WILMINGTON When Charlotte Bobcats forward Jermareo Davidson skipped a weight-lifting session recently, he expected consequences.
The surprise was who invoked that discipline: Not the gray-haired coach who took over the team, but rather the guys to Davidson's left and right in the locker room.
“Me and Jason (Richardson) made him run. We said, ‘Give us some sprints!''' Bobcats point guard Raymond Felton recalled. “It's good they'll let us deal with it that way – in the locker room. They respect us as leaders to do that.”
A day into Brown's first camp as Bobcats coach, the culture change was evident. For all his teacher/scolder/nag reputation, Brown likes delegating authority to players and assistant coaches.
Brown doesn't plan to fine players this season when they get out of line. He's trusting three veterans – Felton, Richardson and Gerald Wallace – to police the younger guys and each other.
The idea: If you empower people – give them some say in how things work – they're accountable to each other, so things run more smoothly.
That contrasts dramatically from how Brown's predecessor, Sam Vincent, ran things in his single season on the job. Players grumbled privately much of last season that Vincent was simultaneously insistent and fickle in how he ran the team.
After he was fired last April, team employees described a top-down management style where assistant coaches couldn't address Vincent directly during games, but instead had to relay suggestions through then-lead assistant Lee Rose.
While there's no doubt Brown is in charge, he encourages all kinds of input from those he supervises.
Take, for instance, the team meeting Monday night in Wilmington: Managing partner Michael Jordan wanted a stricter dress code this season. The players wanted some flexibility within the dress code the NBA established.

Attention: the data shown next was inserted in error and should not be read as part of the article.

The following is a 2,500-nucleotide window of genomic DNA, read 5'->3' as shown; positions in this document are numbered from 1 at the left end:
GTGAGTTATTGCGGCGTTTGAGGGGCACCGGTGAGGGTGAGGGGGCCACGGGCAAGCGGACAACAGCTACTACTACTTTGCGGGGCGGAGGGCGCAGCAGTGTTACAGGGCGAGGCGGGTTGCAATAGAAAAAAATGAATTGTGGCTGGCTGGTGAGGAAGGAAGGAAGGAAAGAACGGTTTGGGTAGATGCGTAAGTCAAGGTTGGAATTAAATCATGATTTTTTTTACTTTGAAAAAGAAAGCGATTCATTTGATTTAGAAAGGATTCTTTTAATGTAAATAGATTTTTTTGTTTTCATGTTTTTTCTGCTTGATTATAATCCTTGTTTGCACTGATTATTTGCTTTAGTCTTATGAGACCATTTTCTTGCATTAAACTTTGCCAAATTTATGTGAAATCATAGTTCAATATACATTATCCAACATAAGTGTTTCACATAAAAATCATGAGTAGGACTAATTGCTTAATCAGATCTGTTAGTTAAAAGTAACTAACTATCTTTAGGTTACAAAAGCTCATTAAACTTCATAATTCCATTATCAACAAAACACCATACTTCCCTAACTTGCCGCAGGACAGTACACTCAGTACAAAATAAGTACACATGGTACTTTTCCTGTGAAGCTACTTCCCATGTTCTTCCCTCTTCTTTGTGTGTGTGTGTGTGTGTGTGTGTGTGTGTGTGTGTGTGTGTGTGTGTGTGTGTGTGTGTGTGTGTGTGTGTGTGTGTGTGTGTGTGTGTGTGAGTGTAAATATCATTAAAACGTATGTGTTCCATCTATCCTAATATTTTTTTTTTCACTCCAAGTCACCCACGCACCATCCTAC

Brown chuckled Tuesday, recalling the “negotiations” that ensued. The players won the option to wear dressy jeans with blazers on the road on the condition they police themselves as to what looks professional.
“I learned from coach (Dean) Smith, you don't always make hard-and-fast rules, you make suggestions,” Brown said.
“The great teams I've been with all had leadership. The guys got along, and if I got a little crazy, they let me know it.”
That inclusiveness stretches to Brown's coaching staff. Some of Vincent's assistants felt stilted, as Vincent asserted his authority over everything. Brown's assistants have authority to stop practice almost any time to fix a problem.
“He wants all of our input, wants to make sure if we see something on the court, (they correct it.) And that's a little bit different'' from last season, said assistant Phil Ford, a carryover from Vincent's staff.
Brown has insecurities, but that hasn't stopped him from hiring strong voices on the bench: Head coaches Gregg Popovich (San Antonio Spurs), John Calipari (Memphis) and Bill Self (Kansas) each did a stint as a Brown assistant.
This is Dave Hanners' fourth NBA stop as a Brown assistant. Over the summer, Brown assigned Hanners to research every conceivable baseline in-bounds play to come up with the best four or five options for the Bobcats.
“He works us hard – that's hours and hours of watching and editing tape – but he knows it will make me a better coach,'' Hanners said.
“Then, when he puts me on that court to teach something, he has total faith in me.''
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